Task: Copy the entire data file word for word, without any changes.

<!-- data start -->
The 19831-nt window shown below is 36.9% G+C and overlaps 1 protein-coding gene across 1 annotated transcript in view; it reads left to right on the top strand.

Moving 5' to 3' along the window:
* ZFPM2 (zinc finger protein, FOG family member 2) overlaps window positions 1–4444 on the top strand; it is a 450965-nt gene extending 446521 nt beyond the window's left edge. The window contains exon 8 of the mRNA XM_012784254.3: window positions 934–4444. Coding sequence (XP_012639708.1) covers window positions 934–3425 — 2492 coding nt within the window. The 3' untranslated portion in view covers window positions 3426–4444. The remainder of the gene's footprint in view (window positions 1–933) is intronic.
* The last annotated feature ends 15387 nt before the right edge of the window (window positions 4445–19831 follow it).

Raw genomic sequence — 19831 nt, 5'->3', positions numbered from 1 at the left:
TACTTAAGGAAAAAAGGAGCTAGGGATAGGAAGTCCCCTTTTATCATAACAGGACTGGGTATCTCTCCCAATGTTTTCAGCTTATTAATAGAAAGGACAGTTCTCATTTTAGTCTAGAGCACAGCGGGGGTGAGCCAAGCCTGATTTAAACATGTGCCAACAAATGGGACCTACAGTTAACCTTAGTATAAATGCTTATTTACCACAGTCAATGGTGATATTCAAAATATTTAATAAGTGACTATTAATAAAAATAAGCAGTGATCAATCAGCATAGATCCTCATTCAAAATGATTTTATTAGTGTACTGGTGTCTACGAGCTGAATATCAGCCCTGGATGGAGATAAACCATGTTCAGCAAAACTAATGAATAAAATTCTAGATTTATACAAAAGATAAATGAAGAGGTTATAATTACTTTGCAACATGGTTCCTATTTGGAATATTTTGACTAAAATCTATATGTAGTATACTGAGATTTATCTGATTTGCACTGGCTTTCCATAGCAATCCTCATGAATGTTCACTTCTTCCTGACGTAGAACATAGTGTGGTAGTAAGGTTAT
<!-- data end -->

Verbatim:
The 19831-nt window shown below is 36.9% G+C and overlaps 1 protein-coding gene across 1 annotated transcript in view; it reads left to right on the top strand.

Moving 5' to 3' along the window:
* ZFPM2 (zinc finger protein, FOG family member 2) overlaps window positions 1–4444 on the top strand; it is a 450965-nt gene extending 446521 nt beyond the window's left edge. The window contains exon 8 of the mRNA XM_012784254.3: window positions 934–4444. Coding sequence (XP_012639708.1) covers window positions 934–3425 — 2492 coding nt within the window. The 3' untranslated portion in view covers window positions 3426–4444. The remainder of the gene's footprint in view (window positions 1–933) is intronic.
* The last annotated feature ends 15387 nt before the right edge of the window (window positions 4445–19831 follow it).

Raw genomic sequence — 19831 nt, 5'->3', positions numbered from 1 at the left:
TACTTAAGGAAAAAAGGAGCTAGGGATAGGAAGTCCCCTTTTATCATAACAGGACTGGGTATCTCTCCCAATGTTTTCAGCTTATTAATAGAAAGGACAGTTCTCATTTTAGTCTAGAGCACAGCGGGGGTGAGCCAAGCCTGATTTAAACATGTGCCAACAAATGGGACCTACAGTTAACCTTAGTATAAATGCTTATTTACCACAGTCAATGGTGATATTCAAAATATTTAATAAGTGACTATTAATAAAAATAAGCAGTGATCAATCAGCATAGATCCTCATTCAAAATGATTTTATTAGTGTACTGGTGTCTACGAGCTGAATATCAGCCCTGGATGGAGATAAACCATGTTCAGCAAAACTAATGAATAAAATTCTAGATTTATACAAAAGATAAATGAAGAGGTTATAATTACTTTGCAACATGGTTCCTATTTGGAATATTTTGACTAAAATCTATATGTAGTATACTGAGATTTATCTGATTTGCACTGGCTTTCCATAGCAATCCTCATGAATGTTCACTTCTTCCTGACGTAGAACATAGTGTGGTAGTAAGGTTAT